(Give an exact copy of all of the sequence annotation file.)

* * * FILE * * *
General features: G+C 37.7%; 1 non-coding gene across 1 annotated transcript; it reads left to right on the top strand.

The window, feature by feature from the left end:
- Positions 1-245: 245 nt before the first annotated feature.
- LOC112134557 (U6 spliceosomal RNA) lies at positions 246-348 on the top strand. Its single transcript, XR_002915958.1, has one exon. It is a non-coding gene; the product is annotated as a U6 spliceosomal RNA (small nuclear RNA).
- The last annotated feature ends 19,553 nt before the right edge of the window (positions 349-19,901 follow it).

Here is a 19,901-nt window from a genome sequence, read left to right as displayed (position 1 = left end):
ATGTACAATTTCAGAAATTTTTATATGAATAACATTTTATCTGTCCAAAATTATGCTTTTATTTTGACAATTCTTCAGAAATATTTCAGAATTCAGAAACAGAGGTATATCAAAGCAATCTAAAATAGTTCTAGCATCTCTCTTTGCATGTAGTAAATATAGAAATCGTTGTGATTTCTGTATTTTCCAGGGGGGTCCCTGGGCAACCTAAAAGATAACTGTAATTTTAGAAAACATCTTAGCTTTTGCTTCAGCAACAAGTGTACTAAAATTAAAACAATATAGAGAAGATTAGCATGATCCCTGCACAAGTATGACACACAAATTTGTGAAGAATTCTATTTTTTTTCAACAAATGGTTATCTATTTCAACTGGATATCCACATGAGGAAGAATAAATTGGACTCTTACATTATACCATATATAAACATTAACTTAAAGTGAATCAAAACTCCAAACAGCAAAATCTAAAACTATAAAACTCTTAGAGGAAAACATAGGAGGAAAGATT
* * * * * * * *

General features: G+C 37.7%; 1 non-coding gene across 1 annotated transcript; it reads left to right on the top strand.

The window, feature by feature from the left end:
- Positions 1-245: 245 nt before the first annotated feature.
- LOC112134557 (U6 spliceosomal RNA) lies at positions 246-348 on the top strand. Its single transcript, XR_002915958.1, has one exon. It is a non-coding gene; the product is annotated as a U6 spliceosomal RNA (small nuclear RNA).
- The last annotated feature ends 19,553 nt before the right edge of the window (positions 349-19,901 follow it).

Here is a 19,901-nt window from a genome sequence, read left to right as displayed (position 1 = left end):
ATGTACAATTTCAGAAATTTTTATATGAATAACATTTTATCTGTCCAAAATTATGCTTTTATTTTGACAATTCTTCAGAAATATTTCAGAATTCAGAAACAGAGGTATATCAAAGCAATCTAAAATAGTTCTAGCATCTCTCTTTGCATGTAGTAAATATAGAAATCGTTGTGATTTCTGTATTTTCCAGGGGGGTCCCTGGGCAACCTAAAAGATAACTGTAATTTTAGAAAACATCTTAGCTTTTGCTTCAGCAACAAGTGTACTAAAATTAAAACAATATAGAGAAGATTAGCATGATCCCTGCACAAGTATGACACACAAATTTGTGAAGAATTCTATTTTTTTTCAACAAATGGTTATCTATTTCAACTGGATATCCACATGAGGAAGAATAAATTGGACTCTTACATTATACCATATATAAACATTAACTTAAAGTGAATCAAAACTCCAAACAGCAAAATCTAAAACTATAAAACTCTTAGAGGAAAACATAGGAGGAAAGATT